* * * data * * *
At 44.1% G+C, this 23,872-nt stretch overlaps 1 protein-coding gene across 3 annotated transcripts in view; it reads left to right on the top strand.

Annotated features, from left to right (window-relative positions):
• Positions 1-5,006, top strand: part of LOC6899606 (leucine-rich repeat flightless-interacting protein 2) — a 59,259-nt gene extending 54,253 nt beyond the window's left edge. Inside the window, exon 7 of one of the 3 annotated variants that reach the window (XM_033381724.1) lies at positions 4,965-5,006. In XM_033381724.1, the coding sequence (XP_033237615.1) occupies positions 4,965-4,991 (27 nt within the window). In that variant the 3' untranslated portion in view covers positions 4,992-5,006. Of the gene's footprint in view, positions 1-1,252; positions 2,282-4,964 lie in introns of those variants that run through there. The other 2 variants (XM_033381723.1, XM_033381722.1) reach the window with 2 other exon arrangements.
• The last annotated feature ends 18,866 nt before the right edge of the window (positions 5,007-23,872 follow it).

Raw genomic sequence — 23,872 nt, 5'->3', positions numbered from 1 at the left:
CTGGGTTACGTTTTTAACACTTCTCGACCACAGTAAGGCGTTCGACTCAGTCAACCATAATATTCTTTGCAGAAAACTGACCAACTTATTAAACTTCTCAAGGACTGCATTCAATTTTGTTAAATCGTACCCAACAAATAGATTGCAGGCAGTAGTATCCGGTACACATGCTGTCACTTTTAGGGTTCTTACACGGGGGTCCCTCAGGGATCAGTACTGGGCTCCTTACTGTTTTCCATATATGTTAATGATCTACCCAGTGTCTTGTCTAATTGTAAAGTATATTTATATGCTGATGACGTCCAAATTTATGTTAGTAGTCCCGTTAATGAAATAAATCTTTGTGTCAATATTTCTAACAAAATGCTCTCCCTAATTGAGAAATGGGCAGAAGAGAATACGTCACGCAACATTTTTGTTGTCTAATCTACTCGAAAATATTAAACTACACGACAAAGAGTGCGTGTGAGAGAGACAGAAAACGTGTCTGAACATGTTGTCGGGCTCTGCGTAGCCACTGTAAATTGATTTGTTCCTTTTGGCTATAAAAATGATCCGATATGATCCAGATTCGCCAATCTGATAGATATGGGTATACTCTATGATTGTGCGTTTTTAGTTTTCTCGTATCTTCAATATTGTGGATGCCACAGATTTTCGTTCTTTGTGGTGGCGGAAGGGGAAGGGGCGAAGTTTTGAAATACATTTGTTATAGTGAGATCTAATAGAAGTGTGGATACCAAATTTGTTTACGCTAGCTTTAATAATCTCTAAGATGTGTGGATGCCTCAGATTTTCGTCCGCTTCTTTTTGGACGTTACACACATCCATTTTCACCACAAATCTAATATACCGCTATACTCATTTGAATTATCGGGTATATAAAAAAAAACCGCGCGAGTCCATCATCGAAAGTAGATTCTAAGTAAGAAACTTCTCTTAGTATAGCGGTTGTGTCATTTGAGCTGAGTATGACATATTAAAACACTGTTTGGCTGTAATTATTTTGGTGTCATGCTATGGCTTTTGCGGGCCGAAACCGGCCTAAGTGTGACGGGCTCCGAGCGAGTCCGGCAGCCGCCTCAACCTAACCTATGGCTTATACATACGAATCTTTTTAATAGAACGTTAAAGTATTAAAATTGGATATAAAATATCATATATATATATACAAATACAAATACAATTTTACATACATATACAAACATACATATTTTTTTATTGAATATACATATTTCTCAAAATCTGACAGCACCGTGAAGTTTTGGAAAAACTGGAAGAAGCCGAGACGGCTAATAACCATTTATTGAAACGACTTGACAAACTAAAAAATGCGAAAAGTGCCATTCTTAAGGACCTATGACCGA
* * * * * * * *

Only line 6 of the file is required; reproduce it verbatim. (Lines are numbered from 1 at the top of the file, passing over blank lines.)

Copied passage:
CTGGGTTACGTTTTTAACACTTCTCGACCACAGTAAGGCGTTCGACTCAGTCAACCATAATATTCTTTGCAGAAAACTGACCAACTTATTAAACTTCTCAAGGACTGCATTCAATTTTGTTAAATCGTACCCAACAAATAGATTGCAGGCAGTAGTATCCGGTACACATGCTGTCACTTTTAGGGTTCTTACACGGGGGTCCCTCAGGGATCAGTACTGGGCTCCTTACTGTTTTCCATATATGTTAATGATCTACCCAGTGTCTTGTCTAATTGTAAAGTATATTTATATGCTGATGACGTCCAAATTTATGTTAGTAGTCCCGTTAATGAAATAAATCTTTGTGTCAATATTTCTAACAAAATGCTCTCCCTAATTGAGAAATGGGCAGAAGAGAATACGTCACGCAACATTTTTGTTGTCTAATCTACTCGAAAATATTAAACTACACGACAAAGAGTGCGTGTGAGAGAGACAGAAAACGTGTCTGAACATGTTGTCGGGCTCTGCGTAGCCACTGTAAATTGATTTGTTCCTTTTGGCTATAAAAATGATCCGATATGATCCAGATTCGCCAATCTGATAGATATGGGTATACTCTATGATTGTGCGTTTTTAGTTTTCTCGTATCTTCAATATTGTGGATGCCACAGATTTTCGTTCTTTGTGGTGGCGGAAGGGGAAGGGGCGAAGTTTTGAAATACATTTGTTATAGTGAGATCTAATAGAAGTGTGGATACCAAATTTGTTTACGCTAGCTTTAATAATCTCTAAGATGTGTGGATGCCTCAGATTTTCGTCCGCTTCTTTTTGGACGTTACACACATCCATTTTCACCACAAATCTAATATACCGCTATACTCATTTGAATTATCGGGTATATAAAAAAAAACCGCGCGAGTCCATCATCGAAAGTAGATTCTAAGTAAGAAACTTCTCTTAGTATAGCGGTTGTGTCATTTGAGCTGAGTATGACATATTAAAACACTGTTTGGCTGTAATTATTTTGGTGTCATGCTATGGCTTTTGCGGGCCGAAACCGGCCTAAGTGTGACGGGCTCCGAGCGAGTCCGGCAGCCGCCTCAACCTAACCTATGGCTTATACATACGAATCTTTTTAATAGAACGTTAAAGTATTAAAATTGGATATAAAATATCATATATATATATACAAATACAAATACAATTTTACATACATATACAAACATACATATTTTTTTATTGAATATACATATTTCTCAAAATCTGACAGCACCGTGAAGTTTTGGAAAAACTGGAAGAAGCCGAGACGGCTAATAACCATTTATTGAAACGACTTGACAAACTAAAAAATGCGAAAAGTGCCATTCTTAAGGACCTATGACCGA